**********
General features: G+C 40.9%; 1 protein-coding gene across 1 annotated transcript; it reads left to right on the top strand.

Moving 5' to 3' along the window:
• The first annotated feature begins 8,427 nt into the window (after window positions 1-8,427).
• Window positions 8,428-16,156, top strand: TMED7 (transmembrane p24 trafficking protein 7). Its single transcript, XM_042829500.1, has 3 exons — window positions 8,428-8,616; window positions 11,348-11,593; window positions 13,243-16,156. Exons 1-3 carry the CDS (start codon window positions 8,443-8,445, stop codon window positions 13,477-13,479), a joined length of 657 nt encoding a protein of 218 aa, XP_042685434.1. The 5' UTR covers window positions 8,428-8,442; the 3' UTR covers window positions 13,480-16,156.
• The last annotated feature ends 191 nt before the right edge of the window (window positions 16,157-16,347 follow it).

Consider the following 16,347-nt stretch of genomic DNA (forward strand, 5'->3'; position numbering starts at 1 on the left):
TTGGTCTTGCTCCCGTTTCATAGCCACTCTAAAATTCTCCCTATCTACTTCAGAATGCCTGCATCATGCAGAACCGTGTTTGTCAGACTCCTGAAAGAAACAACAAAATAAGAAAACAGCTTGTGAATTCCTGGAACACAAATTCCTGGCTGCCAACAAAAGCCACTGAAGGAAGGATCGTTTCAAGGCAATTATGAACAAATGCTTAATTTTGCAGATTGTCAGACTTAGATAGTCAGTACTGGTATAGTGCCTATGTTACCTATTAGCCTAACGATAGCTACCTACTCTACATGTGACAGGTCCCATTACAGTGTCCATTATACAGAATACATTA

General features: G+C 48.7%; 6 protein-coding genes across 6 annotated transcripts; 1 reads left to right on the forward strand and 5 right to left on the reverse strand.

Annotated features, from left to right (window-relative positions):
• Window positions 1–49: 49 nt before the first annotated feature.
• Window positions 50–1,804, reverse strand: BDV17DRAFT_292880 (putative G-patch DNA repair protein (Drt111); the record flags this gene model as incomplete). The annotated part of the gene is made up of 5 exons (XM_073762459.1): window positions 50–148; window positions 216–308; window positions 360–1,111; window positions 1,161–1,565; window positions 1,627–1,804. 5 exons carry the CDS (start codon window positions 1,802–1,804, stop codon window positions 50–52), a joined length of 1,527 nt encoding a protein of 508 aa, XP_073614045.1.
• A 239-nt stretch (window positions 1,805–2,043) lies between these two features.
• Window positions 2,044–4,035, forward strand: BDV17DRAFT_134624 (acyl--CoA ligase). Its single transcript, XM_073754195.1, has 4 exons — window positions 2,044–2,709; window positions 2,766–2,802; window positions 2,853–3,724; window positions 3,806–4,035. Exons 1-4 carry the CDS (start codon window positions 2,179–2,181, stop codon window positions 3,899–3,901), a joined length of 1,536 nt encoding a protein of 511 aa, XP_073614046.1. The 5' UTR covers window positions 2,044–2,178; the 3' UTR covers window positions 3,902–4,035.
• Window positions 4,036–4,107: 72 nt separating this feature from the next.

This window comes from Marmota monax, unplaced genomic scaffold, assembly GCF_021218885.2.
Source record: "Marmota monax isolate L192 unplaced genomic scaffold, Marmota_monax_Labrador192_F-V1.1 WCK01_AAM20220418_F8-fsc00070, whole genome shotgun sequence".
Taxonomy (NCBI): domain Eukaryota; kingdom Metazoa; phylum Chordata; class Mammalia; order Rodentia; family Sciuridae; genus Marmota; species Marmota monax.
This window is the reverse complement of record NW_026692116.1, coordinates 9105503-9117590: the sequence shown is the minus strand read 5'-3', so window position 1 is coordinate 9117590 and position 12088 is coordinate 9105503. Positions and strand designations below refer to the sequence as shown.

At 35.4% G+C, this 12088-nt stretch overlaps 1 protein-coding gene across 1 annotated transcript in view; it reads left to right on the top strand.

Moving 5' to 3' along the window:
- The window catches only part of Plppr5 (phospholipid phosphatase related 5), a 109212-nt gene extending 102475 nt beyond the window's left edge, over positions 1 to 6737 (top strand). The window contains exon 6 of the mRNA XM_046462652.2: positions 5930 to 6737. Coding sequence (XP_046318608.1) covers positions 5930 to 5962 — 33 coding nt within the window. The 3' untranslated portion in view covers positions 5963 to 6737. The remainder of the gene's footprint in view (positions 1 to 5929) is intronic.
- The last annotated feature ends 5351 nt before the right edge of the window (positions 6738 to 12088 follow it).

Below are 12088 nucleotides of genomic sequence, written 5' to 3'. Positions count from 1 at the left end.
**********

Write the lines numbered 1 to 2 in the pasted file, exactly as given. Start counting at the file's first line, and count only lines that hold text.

General features: G+C 40.9%; 1 protein-coding gene across 1 annotated transcript; it reads left to right on the top strand.

Moving 5' to 3' along the window: